The absence of workers on farms sometimes led farmers to sell their property due to a lack of help. Carl Soule put his farm up for auction outside of Crystal because his son had been called to the Army, and he had no help. He also sold six cattle, four horses, and his implements. Mrs. Lenore Conklin of Vickeryville also sold her farm, which had been in the Conklin family for 77 years. She also faced a shortage of help.

      Alma Production Credit Association held its annual meetings at the Strand Theatre. Farmers from Gratiot, Isabella, Clare, Montcalm, and Mecosta counties attended the program, which lasted a full day. Between 300 and 400 farmers and their wives regularly participated in the meetings.  Also, those farmers who wanted their AAA milk subsidy payments now had to get an application through the mail, then fill it out and return it. Payments soon would be mailed to county farmers.

      Milkweed pick up reached its conclusion in November. Several Ithaca High School boys helped out at the Ithaca fairgrounds with sacks of milkweed that came in from across Gratiot County. A total of 4,637 bags arrived by November 9, which amounted to enough milkweed to make 2,500 life jackets. Youth who brought in bags were paid 20 cents each for a bag, and many of them picked six bags an hour. The Gratiot County Herald stated, “This is pretty good pay, and the work is neither difficult nor hard.”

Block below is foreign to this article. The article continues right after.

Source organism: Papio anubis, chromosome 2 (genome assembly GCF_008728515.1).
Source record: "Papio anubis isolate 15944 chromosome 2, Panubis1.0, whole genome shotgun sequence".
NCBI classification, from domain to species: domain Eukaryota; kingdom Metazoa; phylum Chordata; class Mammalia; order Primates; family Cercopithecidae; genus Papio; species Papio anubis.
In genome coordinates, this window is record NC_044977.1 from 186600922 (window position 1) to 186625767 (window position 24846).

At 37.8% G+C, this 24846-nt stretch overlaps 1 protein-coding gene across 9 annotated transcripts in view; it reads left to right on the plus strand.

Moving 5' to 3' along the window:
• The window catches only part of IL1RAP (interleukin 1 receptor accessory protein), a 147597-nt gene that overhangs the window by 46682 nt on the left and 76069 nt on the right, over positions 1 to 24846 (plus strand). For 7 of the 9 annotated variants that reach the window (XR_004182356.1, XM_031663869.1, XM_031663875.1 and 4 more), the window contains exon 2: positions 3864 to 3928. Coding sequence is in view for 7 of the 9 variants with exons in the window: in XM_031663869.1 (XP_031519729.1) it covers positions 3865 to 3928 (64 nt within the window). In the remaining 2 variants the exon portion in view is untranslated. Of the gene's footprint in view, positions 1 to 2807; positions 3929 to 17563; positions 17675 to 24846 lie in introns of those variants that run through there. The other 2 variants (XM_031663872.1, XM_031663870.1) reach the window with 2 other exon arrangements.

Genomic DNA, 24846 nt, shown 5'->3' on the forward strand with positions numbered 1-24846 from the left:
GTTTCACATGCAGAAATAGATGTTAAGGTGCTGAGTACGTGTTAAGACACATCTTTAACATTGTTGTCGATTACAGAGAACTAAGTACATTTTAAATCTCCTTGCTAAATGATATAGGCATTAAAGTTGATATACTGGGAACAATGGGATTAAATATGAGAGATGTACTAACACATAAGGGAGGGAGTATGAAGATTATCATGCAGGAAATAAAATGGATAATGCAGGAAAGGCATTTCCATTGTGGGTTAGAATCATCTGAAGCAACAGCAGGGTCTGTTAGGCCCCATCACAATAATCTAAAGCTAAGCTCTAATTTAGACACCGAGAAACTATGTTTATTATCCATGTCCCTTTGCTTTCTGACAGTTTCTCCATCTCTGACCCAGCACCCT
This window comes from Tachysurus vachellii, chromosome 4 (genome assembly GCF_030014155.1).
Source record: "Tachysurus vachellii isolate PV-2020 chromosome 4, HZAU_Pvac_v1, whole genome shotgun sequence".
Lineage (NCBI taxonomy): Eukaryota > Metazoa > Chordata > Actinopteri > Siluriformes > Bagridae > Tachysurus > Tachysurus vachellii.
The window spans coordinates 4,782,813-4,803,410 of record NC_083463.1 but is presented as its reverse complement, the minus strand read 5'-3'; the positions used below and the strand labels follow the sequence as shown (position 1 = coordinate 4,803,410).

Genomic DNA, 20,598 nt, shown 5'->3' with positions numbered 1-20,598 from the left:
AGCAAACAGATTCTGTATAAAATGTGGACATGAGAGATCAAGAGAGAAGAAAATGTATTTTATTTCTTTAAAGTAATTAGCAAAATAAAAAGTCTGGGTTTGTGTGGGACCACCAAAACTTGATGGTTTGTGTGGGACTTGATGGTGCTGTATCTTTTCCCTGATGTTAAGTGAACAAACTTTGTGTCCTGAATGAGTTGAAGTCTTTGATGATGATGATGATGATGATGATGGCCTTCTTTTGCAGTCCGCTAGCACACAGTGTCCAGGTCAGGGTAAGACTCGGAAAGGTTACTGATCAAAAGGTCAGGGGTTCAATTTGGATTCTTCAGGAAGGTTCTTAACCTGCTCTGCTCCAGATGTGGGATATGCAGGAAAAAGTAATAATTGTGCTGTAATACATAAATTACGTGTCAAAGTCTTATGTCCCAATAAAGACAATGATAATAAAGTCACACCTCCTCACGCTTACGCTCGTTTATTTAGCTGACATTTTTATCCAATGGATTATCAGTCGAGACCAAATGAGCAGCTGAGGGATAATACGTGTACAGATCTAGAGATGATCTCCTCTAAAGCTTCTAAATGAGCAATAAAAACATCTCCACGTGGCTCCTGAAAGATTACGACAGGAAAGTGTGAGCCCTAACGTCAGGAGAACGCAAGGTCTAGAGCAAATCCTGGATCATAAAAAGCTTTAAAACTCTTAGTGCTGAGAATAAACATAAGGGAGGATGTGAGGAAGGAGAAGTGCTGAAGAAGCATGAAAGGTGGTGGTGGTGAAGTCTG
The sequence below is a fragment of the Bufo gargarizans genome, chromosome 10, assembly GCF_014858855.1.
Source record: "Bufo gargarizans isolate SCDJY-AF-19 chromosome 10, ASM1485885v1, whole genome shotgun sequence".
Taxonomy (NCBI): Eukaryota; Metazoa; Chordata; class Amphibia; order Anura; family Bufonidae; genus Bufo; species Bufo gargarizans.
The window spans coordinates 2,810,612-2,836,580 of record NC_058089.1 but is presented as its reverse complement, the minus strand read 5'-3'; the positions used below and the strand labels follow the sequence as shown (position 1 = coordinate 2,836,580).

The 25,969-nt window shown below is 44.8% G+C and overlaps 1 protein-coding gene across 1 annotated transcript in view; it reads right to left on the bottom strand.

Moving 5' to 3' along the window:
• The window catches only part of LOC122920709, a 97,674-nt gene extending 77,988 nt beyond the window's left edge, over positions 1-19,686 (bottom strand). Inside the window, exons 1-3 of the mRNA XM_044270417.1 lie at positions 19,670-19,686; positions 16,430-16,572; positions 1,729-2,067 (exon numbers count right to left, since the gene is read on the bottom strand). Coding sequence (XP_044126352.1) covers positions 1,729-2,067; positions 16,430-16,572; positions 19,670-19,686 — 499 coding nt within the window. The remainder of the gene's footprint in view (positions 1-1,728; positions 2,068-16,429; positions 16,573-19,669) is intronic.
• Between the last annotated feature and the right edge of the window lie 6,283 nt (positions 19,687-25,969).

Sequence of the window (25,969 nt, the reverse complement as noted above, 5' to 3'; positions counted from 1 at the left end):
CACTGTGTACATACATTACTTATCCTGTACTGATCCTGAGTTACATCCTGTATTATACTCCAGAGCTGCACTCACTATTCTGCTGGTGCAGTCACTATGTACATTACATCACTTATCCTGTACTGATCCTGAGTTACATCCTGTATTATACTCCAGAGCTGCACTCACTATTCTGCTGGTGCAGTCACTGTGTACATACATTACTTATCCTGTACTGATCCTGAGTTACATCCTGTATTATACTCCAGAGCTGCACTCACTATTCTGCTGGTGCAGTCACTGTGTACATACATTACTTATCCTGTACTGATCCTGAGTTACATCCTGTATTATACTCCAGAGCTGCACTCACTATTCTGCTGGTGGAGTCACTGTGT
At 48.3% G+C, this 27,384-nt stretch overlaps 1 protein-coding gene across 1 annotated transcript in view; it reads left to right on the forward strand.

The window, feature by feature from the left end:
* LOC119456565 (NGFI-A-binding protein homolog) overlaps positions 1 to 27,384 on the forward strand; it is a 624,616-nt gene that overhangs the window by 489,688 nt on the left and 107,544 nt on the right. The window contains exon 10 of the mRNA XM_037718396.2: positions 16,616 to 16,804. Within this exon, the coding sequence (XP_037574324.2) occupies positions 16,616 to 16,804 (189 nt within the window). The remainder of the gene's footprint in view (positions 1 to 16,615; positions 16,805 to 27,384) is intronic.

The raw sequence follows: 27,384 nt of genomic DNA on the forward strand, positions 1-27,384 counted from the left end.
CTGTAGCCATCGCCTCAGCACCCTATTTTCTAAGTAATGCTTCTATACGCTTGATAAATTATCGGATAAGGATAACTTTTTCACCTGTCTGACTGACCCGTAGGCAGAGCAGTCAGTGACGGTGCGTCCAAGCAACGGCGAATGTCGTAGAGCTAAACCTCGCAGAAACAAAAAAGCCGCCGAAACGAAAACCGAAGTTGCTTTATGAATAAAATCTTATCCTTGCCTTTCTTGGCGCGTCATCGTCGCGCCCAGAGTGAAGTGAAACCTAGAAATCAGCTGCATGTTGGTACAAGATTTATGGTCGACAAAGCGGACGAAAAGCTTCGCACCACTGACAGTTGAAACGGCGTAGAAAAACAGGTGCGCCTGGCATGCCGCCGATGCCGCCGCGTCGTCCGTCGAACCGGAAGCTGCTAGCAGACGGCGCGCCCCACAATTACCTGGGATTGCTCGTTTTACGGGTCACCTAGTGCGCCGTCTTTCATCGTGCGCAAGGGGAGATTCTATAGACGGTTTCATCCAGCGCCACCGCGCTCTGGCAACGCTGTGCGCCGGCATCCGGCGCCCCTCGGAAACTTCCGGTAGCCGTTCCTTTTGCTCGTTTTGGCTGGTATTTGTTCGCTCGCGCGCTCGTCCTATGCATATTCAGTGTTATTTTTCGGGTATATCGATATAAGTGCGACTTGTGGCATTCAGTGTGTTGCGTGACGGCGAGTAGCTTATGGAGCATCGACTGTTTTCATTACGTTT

Rationing

    Different items remained rationed in November. Calls went out for more contributions for a tin shipment to get a complete carload at the Gratiot County Salvage Office. People who had tin to contribute went to collection centers like Moblo Hardware in Riverdale and Lanshaw Hardware in Wheeler to drop off their items. From there, the tin would go to Alma. The Gratiot County Rationing Board issued 189 tire certificates – most of them went for grade one passenger tires. The Office Price Administration told people that there would not be an increase in gasoline rations for people traveling South for the winter. Only people with permanent changes in residence, or those who had to move due to job relocation, would be given an increase in gas.

       The item most in need of conservation and rationing turned out to be paper. Michigan held a statewide campaign to conserve bags, wrappings, and paper in the wake of the holiday season. People were asked to eliminate gift wrappings as much as possible for Christmas. On Armistice Day, the St. Louis Boy Scouts held their paper pick up in St. Louis, and they asked contributors to make sure and tie up their paper and cardboard. Ralph Paton headed the Boy Scouts drive. Ithaca Boy Scouts, under the direction of A.O. Ensign,  also held a pickup of paper,  along with rags and tin cans.